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  • Tips for the Working Designer

    [07.26.07]
    - Sylvain Dubrofsky
  •  Most of us know of design luminaries in the industry, but in a team of 10 designers there are eight or nine non-lead designers whose quality of work is increasingly important. As non-lead designers, we are often given new challenges from project to project, working on games or parts of games we have never worked on before. I love the challenge of constantly delving into the unknown, but having a proper design approach will help give you a huge advantage over designers who go into situations "using their gut".

    Articles on design tend to either have a very narrow focus (such as first-person shooter level design) or a very broad one (very general rules and observations) and they're often written by well-known or respected design leads. While these can be a great read, most of us are not in the position where this shared knowledge is useful on a day-to-day basis. The narrow scope is very useful if you happen to be making a first person shooter, but how about if we are making a level in a racing or a third-person stealth game? An article focusing on more general game design may help the lead designer guide the team, but 90 percent of us don't have the level of authority or control for these kinds of articles to be particularly useful!

    Often, designers are in situations that are not ideal. We end up working on low profile titles with small budgets and little time. The gameplay may not be a known quantity or can be constantly in-flux. Additionally, we might be working on aspects of the game that are new to us without good guidelines or leadership. It is our responsibility in these situations to persevere and make sure our systems or levels are as good as we can make them, regardless of the situation at hand.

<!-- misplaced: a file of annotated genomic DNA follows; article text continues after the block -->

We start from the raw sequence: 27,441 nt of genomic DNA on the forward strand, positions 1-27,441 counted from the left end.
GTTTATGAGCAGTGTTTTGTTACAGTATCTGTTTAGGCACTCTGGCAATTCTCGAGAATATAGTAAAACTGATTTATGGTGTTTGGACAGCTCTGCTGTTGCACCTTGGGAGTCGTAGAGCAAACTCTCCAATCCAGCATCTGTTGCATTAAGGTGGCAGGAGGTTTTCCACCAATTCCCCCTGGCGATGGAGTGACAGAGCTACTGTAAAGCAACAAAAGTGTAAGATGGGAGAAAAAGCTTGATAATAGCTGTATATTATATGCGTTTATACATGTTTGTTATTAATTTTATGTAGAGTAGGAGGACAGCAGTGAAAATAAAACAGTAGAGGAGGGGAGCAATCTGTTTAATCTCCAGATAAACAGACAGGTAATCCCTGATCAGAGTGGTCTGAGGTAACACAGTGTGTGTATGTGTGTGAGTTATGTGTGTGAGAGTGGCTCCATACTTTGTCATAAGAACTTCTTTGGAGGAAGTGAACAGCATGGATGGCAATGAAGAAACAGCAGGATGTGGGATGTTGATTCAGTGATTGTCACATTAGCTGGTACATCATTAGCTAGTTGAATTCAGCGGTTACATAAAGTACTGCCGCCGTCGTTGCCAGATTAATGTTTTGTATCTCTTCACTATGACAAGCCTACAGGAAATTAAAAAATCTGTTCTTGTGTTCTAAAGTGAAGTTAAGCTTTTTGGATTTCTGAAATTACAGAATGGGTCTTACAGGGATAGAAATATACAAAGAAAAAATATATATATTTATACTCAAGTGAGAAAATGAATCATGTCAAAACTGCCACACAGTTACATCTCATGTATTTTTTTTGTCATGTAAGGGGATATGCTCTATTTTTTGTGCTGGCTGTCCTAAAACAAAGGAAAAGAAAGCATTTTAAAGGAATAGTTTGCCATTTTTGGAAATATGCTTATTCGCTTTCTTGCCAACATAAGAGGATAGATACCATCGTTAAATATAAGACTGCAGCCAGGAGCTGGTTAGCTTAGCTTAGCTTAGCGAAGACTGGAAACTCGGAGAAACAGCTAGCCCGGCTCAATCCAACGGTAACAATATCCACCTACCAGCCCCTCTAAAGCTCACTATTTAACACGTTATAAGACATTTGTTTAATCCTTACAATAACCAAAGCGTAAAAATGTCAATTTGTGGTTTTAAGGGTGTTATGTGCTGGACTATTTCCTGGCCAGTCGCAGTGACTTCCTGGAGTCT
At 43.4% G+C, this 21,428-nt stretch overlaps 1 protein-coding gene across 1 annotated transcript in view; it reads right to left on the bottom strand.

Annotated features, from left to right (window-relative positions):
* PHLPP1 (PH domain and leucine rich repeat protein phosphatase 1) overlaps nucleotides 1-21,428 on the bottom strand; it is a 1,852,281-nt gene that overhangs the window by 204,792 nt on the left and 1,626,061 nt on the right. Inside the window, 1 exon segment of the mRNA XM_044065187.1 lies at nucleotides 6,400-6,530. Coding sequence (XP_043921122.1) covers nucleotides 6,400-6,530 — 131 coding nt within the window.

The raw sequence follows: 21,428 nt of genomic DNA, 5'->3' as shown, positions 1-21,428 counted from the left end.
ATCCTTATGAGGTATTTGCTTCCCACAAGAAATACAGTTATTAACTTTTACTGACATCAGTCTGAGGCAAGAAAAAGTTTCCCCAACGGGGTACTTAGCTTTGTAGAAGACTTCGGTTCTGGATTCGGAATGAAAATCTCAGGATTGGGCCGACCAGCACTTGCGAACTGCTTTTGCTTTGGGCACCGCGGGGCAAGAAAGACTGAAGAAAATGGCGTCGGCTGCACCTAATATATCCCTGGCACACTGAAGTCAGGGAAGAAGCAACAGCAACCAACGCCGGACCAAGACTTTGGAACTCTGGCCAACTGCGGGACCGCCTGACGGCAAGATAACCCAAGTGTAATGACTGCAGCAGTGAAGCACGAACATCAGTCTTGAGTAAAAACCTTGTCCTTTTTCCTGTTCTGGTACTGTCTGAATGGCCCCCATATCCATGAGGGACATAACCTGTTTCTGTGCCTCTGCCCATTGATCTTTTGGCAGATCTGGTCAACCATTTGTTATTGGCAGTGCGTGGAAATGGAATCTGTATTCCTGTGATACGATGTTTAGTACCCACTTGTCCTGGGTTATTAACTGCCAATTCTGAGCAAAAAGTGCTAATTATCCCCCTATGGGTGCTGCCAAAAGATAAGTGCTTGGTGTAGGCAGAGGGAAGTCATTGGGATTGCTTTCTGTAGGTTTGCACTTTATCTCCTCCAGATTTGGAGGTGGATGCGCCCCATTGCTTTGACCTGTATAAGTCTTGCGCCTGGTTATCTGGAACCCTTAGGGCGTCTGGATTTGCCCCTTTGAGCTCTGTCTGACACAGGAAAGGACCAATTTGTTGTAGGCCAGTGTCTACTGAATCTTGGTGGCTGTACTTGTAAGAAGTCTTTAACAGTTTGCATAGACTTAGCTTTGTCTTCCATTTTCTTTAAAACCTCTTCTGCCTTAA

The best way to approach these situations is not to simply cross our fingers and hope for the best, but to do everything we can to research the subject, devise a method that reduces wasted time and effort, and work with a cycle of constant iteration and feedback.

    Why should you read an article written by someone who has worked on games you've probably never played? As a working designer who often doesn't have the authority to shape the project I'm working on, my job is primarily responsive to the choices made by others. Most designers out there are in the same situation. Devising a method that is flexible enough to allow designers to create quality work with greater communication is essential for our job.

    Three Kinds of Design

    There are three basic kinds of design: system, level, and character.

    System design involves creation and tuning of particular features of the game such as fighting systems, artificial intelligence (AI), particular game modes, etc. This requires coordinating with programmers, producers, and various other disciplines. Sometimes the designer will be responsible for scripting the system on top of providing the initial design.

    Level design involves the specification, construction, and tuning of levels or other physical areas of the game.

    Character design is the specification, creation, and tuning of animated creatures.

    For this article I will focus on system and level design.

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